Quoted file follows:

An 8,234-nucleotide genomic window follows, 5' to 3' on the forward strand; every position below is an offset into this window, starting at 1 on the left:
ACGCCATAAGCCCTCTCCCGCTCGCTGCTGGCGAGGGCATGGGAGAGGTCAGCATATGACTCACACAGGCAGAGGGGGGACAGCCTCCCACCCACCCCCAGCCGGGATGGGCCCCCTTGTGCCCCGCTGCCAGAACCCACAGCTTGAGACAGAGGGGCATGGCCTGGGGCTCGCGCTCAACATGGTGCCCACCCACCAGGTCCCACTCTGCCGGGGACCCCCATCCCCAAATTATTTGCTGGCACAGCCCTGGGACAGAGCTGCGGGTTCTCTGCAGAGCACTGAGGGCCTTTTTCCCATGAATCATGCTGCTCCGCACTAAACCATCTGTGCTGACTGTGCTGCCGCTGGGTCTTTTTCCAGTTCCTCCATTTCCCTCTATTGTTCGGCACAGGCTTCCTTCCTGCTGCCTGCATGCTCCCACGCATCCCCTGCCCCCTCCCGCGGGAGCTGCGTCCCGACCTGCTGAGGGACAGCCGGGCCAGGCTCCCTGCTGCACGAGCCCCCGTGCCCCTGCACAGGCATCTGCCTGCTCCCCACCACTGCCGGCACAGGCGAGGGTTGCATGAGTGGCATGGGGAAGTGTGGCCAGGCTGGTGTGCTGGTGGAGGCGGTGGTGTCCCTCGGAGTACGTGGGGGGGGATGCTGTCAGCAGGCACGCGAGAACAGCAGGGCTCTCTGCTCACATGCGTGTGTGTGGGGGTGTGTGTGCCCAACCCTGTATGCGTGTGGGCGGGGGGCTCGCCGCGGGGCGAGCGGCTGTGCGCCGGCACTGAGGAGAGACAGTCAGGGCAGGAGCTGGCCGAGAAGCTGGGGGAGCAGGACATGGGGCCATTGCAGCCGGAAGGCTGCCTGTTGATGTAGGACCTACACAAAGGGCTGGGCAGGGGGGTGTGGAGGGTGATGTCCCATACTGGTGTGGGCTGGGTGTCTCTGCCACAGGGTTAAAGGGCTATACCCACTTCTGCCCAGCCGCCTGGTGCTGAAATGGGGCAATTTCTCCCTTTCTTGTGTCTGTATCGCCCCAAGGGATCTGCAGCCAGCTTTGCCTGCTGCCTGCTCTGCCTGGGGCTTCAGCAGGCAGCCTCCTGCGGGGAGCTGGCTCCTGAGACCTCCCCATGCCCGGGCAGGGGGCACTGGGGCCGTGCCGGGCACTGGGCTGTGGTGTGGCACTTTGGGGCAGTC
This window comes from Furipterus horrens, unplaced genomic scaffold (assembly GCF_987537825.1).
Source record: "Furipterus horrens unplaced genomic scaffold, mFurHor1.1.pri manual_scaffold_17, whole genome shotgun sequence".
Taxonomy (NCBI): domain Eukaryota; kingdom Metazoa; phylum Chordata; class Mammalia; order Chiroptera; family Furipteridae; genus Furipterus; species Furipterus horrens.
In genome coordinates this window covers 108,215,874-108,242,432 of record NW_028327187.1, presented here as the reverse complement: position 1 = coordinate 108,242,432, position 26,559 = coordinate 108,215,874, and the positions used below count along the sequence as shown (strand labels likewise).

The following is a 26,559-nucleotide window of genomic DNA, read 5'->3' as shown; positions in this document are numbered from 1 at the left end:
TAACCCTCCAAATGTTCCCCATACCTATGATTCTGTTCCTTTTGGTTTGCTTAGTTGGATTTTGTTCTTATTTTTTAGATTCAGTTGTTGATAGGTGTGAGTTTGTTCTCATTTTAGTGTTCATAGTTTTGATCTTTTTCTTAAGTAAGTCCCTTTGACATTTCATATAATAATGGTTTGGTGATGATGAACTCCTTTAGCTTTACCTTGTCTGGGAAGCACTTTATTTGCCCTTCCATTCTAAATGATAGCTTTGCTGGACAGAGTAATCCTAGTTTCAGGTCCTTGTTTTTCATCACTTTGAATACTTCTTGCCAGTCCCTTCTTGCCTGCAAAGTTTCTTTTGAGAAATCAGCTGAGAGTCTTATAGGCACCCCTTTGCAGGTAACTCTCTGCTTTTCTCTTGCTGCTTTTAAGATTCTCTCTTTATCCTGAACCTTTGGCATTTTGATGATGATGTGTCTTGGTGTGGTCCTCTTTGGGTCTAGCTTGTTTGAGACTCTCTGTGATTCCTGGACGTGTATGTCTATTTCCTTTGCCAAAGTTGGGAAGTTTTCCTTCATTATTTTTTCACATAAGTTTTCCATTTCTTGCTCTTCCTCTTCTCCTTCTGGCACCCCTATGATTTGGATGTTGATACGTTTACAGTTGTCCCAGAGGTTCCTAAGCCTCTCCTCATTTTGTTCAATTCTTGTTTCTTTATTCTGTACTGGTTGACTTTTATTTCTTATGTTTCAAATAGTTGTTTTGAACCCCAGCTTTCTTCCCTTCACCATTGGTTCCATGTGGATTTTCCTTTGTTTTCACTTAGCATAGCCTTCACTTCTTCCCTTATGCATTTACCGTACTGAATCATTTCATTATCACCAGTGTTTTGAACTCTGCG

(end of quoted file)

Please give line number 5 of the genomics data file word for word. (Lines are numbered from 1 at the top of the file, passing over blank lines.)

Taxonomy (NCBI): domain Eukaryota; kingdom Metazoa; phylum Chordata; class Mammalia; order Chiroptera; family Furipteridae; genus Furipterus; species Furipterus horrens.